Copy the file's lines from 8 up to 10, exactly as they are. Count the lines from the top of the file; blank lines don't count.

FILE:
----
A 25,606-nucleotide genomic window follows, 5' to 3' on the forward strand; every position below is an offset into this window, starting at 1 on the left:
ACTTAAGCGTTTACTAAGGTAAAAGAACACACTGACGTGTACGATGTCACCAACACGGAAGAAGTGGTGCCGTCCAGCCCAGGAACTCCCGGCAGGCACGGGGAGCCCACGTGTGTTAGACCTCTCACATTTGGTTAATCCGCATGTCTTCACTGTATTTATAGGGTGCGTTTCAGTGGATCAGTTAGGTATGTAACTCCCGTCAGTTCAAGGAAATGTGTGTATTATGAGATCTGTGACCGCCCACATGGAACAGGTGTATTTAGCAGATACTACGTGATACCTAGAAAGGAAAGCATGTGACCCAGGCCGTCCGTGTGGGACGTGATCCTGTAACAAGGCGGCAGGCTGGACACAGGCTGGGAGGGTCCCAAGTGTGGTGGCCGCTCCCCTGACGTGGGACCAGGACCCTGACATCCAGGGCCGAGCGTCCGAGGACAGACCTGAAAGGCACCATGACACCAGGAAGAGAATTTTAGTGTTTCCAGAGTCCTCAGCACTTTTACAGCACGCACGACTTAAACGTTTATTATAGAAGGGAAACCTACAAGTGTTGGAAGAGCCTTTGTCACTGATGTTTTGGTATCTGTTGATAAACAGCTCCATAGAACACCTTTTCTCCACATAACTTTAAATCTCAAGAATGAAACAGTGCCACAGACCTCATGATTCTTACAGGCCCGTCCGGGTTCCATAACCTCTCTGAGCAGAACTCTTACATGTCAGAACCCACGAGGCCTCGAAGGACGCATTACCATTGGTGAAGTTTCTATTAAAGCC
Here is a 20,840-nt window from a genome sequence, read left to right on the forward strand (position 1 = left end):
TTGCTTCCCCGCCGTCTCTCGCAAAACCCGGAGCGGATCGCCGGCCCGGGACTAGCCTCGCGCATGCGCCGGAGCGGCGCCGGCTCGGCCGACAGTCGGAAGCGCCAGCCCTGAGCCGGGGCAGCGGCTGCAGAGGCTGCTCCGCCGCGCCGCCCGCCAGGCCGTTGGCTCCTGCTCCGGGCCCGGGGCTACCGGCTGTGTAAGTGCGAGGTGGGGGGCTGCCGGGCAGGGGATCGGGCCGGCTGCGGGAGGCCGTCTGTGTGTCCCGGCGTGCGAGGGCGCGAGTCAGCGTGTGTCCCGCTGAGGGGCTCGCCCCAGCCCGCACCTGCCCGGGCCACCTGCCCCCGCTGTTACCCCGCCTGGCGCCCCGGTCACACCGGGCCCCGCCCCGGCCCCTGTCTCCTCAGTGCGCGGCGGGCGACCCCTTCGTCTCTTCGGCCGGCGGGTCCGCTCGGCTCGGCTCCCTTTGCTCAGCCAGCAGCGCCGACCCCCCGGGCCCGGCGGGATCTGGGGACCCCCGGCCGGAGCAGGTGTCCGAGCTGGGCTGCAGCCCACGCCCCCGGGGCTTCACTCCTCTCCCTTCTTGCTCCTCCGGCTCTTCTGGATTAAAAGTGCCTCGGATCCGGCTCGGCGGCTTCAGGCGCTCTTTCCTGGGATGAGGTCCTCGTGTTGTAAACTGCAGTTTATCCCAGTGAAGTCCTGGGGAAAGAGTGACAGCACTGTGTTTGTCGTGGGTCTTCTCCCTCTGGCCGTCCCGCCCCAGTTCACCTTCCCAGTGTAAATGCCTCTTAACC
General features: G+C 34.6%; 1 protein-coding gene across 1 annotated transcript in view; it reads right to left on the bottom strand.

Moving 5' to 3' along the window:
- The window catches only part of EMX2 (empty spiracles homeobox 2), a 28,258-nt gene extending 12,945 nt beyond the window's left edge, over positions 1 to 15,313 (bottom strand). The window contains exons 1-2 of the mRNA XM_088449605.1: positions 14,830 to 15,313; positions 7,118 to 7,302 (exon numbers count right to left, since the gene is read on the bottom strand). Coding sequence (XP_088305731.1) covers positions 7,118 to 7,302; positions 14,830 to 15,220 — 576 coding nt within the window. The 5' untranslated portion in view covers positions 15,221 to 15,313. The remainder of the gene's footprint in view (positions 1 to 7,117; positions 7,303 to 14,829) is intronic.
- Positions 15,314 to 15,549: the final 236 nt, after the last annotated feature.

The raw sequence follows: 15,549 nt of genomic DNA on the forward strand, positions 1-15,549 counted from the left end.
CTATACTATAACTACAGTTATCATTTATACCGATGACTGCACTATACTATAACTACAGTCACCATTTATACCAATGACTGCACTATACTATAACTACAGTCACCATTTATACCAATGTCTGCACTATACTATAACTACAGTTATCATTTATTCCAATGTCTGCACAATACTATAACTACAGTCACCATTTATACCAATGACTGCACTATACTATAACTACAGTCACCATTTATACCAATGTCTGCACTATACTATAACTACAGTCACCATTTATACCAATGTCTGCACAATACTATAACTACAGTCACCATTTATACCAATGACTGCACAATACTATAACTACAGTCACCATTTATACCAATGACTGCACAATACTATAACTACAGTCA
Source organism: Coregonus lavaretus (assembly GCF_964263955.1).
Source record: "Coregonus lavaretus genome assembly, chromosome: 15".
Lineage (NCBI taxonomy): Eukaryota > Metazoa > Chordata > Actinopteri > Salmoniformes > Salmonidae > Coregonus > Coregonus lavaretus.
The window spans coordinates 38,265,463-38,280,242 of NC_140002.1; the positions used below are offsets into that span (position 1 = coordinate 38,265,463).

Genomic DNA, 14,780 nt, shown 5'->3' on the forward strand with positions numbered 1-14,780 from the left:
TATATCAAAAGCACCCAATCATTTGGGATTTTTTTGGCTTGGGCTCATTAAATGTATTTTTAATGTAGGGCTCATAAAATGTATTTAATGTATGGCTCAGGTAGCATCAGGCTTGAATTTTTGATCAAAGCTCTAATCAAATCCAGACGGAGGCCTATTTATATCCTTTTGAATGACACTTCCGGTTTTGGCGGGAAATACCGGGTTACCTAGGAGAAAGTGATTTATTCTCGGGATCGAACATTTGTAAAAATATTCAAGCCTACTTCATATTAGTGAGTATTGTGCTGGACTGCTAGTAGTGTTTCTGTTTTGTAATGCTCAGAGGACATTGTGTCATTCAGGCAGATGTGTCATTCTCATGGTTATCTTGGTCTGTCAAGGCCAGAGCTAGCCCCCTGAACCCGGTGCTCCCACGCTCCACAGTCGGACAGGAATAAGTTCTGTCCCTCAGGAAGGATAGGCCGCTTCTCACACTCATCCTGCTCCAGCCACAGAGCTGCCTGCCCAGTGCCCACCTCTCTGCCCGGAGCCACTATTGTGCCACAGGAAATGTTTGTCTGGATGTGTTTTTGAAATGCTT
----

- Positions 15,314 to 15,549: the final 236 nt, after the last annotated feature.

The raw sequence follows: 15,549 nt of genomic DNA on the forward strand, positions 1-15,549 counted from the left end.
CTATACTATAACTACAGTTATCATTTATACCGATGACTGCACTATACTATAACTACAGTCACCATTTATACCAATGACTGCACTATACTATAACTACAGTCACCATTTATACCAATGTCTGCACTATACTATAACTACAGTTATCATTTATTCCAATGTCTGCACAATACTATAACTACAGTCACCATTTATACCAATGACTGCACTATACTATAACTACAGTCACCATTTATACCAATGTCTGCACTATACTATAACTACAGTCACCATTTATACCAATGTCTGCACAATACTATAACTACAGTCACCATTTATACCAATGACTGCACAATACTATAACTACAGTCACCATTTATACCAATGACTGCACAATACTATAACTACAGTCA